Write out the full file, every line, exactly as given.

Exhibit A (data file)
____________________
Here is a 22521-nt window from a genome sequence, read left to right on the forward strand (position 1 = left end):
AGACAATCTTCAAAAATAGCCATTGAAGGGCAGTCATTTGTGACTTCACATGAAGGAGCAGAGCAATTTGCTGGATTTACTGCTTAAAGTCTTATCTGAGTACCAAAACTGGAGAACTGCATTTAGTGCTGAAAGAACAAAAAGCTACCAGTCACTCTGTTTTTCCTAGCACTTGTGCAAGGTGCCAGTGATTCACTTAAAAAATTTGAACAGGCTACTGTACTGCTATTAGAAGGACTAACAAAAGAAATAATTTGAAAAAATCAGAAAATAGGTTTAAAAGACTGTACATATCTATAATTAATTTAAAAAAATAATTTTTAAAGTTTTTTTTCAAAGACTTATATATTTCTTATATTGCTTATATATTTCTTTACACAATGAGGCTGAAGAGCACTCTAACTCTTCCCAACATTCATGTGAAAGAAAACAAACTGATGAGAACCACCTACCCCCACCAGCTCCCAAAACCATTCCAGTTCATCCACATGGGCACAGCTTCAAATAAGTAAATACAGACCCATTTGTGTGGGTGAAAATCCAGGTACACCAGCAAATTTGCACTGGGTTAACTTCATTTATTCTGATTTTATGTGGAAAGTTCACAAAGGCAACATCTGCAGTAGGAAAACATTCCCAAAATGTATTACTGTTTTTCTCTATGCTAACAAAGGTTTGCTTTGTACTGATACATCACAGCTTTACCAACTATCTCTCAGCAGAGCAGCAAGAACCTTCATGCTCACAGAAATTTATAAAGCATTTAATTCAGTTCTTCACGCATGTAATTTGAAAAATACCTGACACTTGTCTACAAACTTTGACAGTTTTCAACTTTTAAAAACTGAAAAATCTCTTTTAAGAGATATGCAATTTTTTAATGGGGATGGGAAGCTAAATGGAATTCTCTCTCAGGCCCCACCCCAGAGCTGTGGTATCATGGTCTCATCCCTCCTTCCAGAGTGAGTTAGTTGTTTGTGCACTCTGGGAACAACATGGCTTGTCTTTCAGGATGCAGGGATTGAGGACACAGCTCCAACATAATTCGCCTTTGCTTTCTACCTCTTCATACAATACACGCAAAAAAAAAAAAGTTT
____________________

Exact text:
Here is a 22521-nt window from a genome sequence, read left to right on the forward strand (position 1 = left end):
AGACAATCTTCAAAAATAGCCATTGAAGGGCAGTCATTTGTGACTTCACATGAAGGAGCAGAGCAATTTGCTGGATTTACTGCTTAAAGTCTTATCTGAGTACCAAAACTGGAGAACTGCATTTAGTGCTGAAAGAACAAAAAGCTACCAGTCACTCTGTTTTTCCTAGCACTTGTGCAAGGTGCCAGTGATTCACTTAAAAAATTTGAACAGGCTACTGTACTGCTATTAGAAGGACTAACAAAAGAAATAATTTGAAAAAATCAGAAAATAGGTTTAAAAGACTGTACATATCTATAATTAATTTAAAAAAATAATTTTTAAAGTTTTTTTTCAAAGACTTATATATTTCTTATATTGCTTATATATTTCTTTACACAATGAGGCTGAAGAGCACTCTAACTCTTCCCAACATTCATGTGAAAGAAAACAAACTGATGAGAACCACCTACCCCCACCAGCTCCCAAAACCATTCCAGTTCATCCACATGGGCACAGCTTCAAATAAGTAAATACAGACCCATTTGTGTGGGTGAAAATCCAGGTACACCAGCAAATTTGCACTGGGTTAACTTCATTTATTCTGATTTTATGTGGAAAGTTCACAAAGGCAACATCTGCAGTAGGAAAACATTCCCAAAATGTATTACTGTTTTTCTCTATGCTAACAAAGGTTTGCTTTGTACTGATACATCACAGCTTTACCAACTATCTCTCAGCAGAGCAGCAAGAACCTTCATGCTCACAGAAATTTATAAAGCATTTAATTCAGTTCTTCACGCATGTAATTTGAAAAATACCTGACACTTGTCTACAAACTTTGACAGTTTTCAACTTTTAAAAACTGAAAAATCTCTTTTAAGAGATATGCAATTTTTTAATGGGGATGGGAAGCTAAATGGAATTCTCTCTCAGGCCCCACCCCAGAGCTGTGGTATCATGGTCTCATCCCTCCTTCCAGAGTGAGTTAGTTGTTTGTGCACTCTGGGAACAACATGGCTTGTCTTTCAGGATGCAGGGATTGAGGACACAGCTCCAACATAATTCGCCTTTGCTTTCTACCTCTTCATACAATACACGCAAAAAAAAAAAAGTTT